JEAN TINGUELY

Jean Tinguely is born in Switzerland (Fribourg) in 1925 and dies in 1991 in Bern (Switzerland).

In 1953, when he settles in Paris he works with Spoerri, in the studio of Jean Lurçat. In 1955, he participates in group exhibitions, then in the exhibition Le mouvement (“Movement”), organized by the Galerie Denise René, a show that celebrates kinetic art (with Agam,Vasarely, etc.). In the same year, he builds the Meta series, machines that paint canvas, parodying abstraction, Tachism and Abstract Expressionism.

Jean Tinguely becomes a member of the Groupe Espace in 1959 and, in 1960, is co-founder of the New Realist (Nouveau réalisme) movement (Restany, Arman, César, Yves Klein, Martial Raysse, etc.). During a trip to the United States, he makes contact with Rauschenberg and Jasper Johns.
In 1961, Tinguely will play a significant role in the international exhibition Bewogen Beweging (Art in Motion) at the Stedelijk Museum in Amsterdam. For the artist, “the new perceptual approach to reality” emerges through the electric motor and the machine. In collaboration with his wife, Niki de Saint-Phalle, he produces numerous works (notably the “Fontaine Stravinsky” near the Centre Pompidou, Beaubourg) and will participate in a series of gigantic “happenings”, from New York to Copenhagen, where his works smoke, explode and self-destruct in a sometimes terrible crash.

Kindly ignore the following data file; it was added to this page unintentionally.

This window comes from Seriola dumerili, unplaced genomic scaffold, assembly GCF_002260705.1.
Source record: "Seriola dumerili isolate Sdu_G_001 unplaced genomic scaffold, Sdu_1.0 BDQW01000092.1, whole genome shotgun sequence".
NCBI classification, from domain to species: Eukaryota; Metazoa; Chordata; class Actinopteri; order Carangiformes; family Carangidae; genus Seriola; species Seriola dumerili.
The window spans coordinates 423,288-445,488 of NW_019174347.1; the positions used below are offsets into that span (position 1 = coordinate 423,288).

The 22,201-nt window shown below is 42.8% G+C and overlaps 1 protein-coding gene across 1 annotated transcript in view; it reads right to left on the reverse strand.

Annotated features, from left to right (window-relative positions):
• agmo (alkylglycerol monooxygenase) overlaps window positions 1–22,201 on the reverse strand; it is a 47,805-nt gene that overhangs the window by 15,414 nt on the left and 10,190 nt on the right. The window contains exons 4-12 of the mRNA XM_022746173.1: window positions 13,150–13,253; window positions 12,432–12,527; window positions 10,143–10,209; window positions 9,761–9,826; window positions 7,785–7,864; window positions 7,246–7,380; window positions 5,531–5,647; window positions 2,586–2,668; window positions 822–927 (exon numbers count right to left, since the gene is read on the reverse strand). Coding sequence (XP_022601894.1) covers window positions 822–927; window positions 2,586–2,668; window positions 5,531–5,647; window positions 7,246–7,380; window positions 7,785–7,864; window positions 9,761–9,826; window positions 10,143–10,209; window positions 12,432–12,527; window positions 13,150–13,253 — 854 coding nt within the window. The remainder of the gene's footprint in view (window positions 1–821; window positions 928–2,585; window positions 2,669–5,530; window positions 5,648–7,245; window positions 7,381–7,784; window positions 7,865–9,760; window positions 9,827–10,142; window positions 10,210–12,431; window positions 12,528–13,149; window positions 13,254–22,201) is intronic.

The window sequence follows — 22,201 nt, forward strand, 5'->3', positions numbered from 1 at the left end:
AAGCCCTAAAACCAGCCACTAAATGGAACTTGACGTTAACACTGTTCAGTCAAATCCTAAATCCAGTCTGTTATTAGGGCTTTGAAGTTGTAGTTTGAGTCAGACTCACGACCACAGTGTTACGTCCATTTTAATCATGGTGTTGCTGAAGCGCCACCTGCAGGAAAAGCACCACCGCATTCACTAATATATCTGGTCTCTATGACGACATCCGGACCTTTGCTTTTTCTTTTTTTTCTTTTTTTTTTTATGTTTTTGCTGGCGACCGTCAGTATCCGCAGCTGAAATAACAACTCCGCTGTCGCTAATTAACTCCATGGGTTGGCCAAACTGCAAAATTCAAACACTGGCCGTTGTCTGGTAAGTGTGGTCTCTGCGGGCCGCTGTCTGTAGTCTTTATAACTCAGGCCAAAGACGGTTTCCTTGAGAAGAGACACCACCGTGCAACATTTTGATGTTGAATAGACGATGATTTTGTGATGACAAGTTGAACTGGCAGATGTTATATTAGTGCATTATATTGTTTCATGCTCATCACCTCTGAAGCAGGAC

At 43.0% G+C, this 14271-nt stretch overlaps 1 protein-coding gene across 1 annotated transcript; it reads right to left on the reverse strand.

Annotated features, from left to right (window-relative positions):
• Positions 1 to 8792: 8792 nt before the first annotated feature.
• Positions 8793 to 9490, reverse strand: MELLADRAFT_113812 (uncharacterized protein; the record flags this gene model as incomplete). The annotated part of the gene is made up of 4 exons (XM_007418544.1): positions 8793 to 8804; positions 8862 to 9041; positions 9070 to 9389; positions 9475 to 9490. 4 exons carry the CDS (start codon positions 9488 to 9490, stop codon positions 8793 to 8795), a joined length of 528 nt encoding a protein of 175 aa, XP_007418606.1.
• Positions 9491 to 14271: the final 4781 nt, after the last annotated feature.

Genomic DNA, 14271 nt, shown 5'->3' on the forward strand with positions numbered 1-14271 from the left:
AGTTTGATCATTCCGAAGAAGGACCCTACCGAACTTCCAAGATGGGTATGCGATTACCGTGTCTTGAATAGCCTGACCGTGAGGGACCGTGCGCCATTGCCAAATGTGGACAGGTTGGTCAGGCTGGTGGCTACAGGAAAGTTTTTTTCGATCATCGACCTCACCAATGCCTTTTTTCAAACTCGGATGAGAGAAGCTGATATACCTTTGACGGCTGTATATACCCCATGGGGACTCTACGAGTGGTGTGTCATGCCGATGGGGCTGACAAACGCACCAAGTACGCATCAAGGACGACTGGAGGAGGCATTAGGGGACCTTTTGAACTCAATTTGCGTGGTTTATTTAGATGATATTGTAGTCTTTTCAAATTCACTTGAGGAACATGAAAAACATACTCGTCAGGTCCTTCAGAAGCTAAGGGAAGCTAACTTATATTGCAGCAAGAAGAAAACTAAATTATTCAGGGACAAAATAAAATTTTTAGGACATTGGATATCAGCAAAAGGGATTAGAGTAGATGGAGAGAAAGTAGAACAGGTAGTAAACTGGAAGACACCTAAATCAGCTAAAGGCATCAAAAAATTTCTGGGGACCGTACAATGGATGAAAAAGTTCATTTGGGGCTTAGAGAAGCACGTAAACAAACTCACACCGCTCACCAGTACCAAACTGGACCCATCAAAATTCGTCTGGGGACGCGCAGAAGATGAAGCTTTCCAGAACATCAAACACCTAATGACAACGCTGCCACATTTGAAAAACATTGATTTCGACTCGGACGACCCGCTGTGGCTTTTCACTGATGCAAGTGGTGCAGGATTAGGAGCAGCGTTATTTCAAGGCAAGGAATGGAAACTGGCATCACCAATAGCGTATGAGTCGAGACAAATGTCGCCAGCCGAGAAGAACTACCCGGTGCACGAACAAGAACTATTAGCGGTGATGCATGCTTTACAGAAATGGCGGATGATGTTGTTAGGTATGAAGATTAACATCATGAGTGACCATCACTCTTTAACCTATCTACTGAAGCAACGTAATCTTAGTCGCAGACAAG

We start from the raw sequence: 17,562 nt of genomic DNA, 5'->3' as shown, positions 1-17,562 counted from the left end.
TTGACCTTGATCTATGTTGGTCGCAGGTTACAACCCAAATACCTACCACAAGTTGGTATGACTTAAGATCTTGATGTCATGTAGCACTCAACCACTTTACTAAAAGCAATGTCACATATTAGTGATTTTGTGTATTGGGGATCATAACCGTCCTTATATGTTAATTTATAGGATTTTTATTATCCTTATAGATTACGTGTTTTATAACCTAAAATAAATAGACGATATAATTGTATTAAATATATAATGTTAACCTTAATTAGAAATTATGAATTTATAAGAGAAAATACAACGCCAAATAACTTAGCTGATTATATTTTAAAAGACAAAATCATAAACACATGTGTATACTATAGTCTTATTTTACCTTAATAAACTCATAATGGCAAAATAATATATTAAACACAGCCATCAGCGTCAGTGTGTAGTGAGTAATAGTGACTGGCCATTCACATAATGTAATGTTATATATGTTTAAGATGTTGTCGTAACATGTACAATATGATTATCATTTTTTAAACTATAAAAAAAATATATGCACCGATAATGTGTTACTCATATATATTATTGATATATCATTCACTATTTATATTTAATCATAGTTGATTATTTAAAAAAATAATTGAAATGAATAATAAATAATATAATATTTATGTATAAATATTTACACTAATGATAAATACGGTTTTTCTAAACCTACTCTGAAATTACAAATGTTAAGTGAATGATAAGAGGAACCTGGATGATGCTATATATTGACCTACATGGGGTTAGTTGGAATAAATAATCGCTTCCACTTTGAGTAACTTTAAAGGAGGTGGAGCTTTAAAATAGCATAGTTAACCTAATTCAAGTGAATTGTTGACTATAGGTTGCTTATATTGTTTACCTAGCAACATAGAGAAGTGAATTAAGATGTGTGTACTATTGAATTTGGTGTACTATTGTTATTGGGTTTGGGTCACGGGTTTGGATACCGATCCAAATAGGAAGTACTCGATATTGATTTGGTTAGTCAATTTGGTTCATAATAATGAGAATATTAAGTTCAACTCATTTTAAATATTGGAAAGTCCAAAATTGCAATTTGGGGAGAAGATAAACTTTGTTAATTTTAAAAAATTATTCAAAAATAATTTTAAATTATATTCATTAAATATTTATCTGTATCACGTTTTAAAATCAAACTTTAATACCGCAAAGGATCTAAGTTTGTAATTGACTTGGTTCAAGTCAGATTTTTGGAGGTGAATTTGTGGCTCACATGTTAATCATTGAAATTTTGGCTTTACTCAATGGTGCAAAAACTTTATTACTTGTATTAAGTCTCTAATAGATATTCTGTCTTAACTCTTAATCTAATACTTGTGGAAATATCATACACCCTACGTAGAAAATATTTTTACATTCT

In 1967, the Rotozazas appear: sculptures, painted black, that play ball; in 1970, there will be the Chars and the Bascules, sculptures that move, very noisily, along the tracks. Later, feathers, bulbs, skulls and dentures will come to embellish his machines. Many solo exhibitions in galleries and museums around the world will be dedicated to this baroque work, often made of machines with explosive, demented movements.